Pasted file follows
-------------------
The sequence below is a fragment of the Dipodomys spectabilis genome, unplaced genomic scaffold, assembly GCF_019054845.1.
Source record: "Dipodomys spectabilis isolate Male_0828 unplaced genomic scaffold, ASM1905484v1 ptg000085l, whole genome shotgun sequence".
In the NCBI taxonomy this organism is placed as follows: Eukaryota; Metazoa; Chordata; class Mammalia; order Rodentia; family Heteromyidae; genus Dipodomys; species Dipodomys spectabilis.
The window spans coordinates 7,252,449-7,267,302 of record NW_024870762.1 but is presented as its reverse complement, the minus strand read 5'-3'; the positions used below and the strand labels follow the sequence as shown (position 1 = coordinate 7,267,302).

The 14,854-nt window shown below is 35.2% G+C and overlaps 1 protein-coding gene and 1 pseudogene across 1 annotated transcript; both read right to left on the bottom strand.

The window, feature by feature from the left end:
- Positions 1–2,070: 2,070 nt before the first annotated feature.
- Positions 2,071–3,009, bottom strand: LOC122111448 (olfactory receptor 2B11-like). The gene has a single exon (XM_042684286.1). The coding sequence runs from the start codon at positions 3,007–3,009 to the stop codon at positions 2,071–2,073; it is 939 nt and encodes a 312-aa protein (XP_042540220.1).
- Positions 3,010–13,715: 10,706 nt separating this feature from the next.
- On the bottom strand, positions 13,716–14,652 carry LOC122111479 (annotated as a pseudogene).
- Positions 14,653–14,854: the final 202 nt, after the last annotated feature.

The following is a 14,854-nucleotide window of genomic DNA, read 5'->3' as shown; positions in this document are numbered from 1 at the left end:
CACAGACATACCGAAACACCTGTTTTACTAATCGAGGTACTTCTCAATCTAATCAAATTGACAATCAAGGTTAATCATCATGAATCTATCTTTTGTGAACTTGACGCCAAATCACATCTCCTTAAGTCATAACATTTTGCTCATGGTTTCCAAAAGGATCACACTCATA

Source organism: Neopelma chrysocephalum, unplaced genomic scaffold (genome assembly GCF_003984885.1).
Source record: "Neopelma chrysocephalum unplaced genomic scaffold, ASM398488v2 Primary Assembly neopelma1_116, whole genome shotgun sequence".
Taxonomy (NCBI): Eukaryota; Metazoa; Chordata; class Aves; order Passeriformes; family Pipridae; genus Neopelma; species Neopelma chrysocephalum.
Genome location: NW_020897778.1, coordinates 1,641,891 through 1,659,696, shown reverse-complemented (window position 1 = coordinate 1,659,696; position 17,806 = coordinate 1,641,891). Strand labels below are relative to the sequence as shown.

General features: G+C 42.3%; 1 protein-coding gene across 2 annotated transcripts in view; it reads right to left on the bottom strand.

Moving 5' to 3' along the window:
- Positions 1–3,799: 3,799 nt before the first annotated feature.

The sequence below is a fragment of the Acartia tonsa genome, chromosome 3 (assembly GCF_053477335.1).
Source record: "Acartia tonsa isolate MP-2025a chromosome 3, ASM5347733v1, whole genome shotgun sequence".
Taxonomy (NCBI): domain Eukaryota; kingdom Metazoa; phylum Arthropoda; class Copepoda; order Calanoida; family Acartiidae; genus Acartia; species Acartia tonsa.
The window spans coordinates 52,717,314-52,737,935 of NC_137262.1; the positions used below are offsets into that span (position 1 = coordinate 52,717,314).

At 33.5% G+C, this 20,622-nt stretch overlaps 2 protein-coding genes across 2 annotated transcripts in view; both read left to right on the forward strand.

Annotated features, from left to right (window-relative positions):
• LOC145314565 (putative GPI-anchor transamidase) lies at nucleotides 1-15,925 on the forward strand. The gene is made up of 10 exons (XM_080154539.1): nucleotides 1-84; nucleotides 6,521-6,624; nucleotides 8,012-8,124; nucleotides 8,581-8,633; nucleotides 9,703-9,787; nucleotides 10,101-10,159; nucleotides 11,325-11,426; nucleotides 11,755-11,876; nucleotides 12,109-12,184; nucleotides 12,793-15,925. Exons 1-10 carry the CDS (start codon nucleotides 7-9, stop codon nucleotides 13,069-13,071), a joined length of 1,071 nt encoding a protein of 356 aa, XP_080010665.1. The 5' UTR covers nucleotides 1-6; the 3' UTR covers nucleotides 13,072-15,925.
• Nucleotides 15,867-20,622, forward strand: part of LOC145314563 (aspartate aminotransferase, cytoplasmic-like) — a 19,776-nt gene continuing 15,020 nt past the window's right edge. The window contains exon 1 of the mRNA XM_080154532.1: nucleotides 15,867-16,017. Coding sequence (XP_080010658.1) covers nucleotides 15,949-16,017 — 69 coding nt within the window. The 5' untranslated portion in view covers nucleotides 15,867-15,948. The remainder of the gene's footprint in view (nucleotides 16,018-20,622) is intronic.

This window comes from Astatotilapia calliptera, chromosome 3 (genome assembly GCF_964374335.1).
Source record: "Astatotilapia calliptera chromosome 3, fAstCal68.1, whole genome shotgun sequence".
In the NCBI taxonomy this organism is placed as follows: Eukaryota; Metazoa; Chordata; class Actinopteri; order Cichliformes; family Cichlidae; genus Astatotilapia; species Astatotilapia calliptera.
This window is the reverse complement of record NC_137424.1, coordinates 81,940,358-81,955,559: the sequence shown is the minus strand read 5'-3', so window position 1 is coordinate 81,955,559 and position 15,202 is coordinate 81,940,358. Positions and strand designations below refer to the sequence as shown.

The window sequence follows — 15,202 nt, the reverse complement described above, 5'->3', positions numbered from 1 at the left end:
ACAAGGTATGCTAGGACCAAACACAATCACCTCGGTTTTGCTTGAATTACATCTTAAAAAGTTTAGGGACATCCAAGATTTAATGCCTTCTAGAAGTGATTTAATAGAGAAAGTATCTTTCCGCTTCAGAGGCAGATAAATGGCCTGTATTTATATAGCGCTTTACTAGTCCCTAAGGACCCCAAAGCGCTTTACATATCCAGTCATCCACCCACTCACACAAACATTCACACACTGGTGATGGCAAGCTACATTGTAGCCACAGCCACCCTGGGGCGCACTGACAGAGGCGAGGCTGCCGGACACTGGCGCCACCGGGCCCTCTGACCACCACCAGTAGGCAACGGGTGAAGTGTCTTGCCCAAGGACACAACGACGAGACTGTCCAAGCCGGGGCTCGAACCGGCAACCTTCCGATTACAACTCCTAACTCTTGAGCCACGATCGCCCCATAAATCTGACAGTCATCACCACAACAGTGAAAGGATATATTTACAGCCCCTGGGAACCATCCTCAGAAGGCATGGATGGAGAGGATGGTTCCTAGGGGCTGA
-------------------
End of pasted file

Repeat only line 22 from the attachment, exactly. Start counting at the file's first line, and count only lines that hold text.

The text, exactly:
Source record: "Acartia tonsa isolate MP-2025a chromosome 3, ASM5347733v1, whole genome shotgun sequence".